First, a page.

06 February 2016

writing notes on sex/uality

Some comments/notes on sex/uality

1. A constant problem in the conceptualisation of sexuality, and in particular gender, is the problem of the 'political' evaluation of sexual roles.  Feminism and Queer theory has not been particularly helpful in resolving this issue largely because both derive from a broad 'cultural studies', philosophical, or literary-theoretic background, and both are politically engaged. This results in theoretical perspectives that borrow too heavily from political philosophy on the one hand, and from the needs for a rationalisation and legitimation of political action, remedial action, or other forms of public engagement.  This is fine as far as it goes, but does not permit a genuinely anthropological perspective to intrude on the way in which we understand and study sex. This is not to say that gender, sex, sexuality, and so on does not have a political dimension, but that there is also a religious dimension, an economic dimension, a physical, even 'ontological' dimension, and yet, that sex/uality is also a relatively autonomous domain of social life, separate from all of these other concerns. This makes it the anthropological object par excellence but without an effective anthropological perspective.

2. Female sex/uality is usually represented as 'passive', 'receptive', that is 'feminine;, while male sex/uality is represented as aggressive, active, insertive, penetrative.  What more can be said about this, or how can this be understood differently?  One way is to understand female sex/uality as 'relational', while male sex/uality is 'instrumental'.  By this I mean that females (and female identified males) experience their sexual stimulation as arising from outside of their bodies, and not entirely under their control.  Control is projected onto another person, the 'active' partner.  For males, control is experienced as internal, and while not entirely controllable is nevertheless focused in the 'instrument' of the penis.  The penis is experienced as both external to the body, and internal to the sexual function of the person.  For the female sex/uality to be actuated, an external actor, that is a person who is in some relation to the female person, is required. Women do not experience their own ovulation in any direct way, and as experimental evidence has now shown, are not always--or even ever--cognitively aware of their own arousal.  Their arousal is often 'shown' to them by their partner, who experiences this arousal and relays this information to the 'female'.  The two partners then explore the signs of arousal and feed this information back to each other, increasing arousal.  Through increasing arousal, the relation is then bound into relationship. By contrast, males discover their own arousal by the external state of their penises.  While the biochemistry of arousal is internal, for males (people with penises), their arousal is communicated directly to them without a social intermediary.  For females, and social intermediary, taht is a sexual partner, is required to trigger and to sustain the arousal loop.  For males this is more autonomous.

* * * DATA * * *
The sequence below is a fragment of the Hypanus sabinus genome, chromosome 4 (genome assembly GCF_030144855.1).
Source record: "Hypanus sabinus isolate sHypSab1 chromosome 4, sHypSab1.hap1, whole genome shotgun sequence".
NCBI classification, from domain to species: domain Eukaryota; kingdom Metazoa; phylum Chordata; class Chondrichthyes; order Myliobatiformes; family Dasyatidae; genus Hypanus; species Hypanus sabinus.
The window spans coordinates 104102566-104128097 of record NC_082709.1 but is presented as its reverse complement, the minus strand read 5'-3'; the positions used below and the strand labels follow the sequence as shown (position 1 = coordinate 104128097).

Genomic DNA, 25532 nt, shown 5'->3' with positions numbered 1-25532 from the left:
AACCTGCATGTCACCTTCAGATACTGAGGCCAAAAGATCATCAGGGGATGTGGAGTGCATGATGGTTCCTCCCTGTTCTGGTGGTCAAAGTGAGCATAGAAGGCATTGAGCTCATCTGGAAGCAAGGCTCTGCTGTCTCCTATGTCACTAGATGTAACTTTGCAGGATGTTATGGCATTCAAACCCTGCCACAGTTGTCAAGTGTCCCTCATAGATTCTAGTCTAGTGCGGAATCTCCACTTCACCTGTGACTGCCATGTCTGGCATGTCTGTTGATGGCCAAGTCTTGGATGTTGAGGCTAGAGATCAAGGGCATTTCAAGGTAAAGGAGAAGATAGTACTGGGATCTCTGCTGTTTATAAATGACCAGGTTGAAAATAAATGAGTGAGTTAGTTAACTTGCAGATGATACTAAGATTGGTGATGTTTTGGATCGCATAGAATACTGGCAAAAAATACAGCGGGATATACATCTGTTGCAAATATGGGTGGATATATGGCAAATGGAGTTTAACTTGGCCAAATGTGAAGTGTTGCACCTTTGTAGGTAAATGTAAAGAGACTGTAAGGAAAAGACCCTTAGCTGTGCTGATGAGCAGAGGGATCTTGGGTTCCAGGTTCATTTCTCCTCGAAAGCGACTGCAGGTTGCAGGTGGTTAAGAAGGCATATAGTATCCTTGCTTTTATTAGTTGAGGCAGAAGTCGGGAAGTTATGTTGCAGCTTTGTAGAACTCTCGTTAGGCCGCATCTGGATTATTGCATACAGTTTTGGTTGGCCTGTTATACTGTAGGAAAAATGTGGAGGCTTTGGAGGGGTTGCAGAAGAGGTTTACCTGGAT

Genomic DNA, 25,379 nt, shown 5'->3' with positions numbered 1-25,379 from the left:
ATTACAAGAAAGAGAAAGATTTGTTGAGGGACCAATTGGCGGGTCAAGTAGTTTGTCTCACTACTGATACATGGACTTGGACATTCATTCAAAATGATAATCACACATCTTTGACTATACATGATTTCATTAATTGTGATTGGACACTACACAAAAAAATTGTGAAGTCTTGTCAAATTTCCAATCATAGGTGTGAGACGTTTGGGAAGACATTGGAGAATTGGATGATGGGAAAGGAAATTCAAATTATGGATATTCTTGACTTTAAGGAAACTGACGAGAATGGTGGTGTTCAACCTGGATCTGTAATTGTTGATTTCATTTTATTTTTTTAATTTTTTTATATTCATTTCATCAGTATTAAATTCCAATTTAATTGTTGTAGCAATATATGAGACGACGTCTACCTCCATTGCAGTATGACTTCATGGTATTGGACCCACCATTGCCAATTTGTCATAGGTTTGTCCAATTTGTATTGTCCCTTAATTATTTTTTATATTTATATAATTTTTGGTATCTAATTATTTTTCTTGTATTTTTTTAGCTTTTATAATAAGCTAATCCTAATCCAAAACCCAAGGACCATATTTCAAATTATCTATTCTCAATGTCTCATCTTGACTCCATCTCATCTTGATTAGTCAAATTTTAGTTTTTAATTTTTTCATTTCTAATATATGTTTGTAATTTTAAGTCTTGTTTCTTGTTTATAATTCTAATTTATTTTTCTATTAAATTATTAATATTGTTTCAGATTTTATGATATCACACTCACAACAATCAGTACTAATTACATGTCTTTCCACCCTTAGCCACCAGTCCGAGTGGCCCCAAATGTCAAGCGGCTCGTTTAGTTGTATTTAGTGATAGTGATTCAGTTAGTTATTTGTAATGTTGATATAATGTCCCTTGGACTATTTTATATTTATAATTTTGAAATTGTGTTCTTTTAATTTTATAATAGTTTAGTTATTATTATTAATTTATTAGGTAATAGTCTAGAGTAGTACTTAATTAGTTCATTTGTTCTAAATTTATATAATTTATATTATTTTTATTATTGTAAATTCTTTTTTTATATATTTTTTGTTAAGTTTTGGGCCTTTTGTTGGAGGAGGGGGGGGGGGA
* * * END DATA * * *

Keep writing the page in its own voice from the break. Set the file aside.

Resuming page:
3. Hypergendering, and hypogendering.
Recent popularity of 'trans' sexual identities, and their high-profile advocates and practitioners such as Bruce/Kaitlyn Jenner especially, raises quite a number of questions that are not entirely comprehended by contemporary gender theory.  Jenner exposes both hyper-gendering as male and hyper-gendering as female.  What is common in both Bruce and Kaitlyn is that they are both hypergendered.
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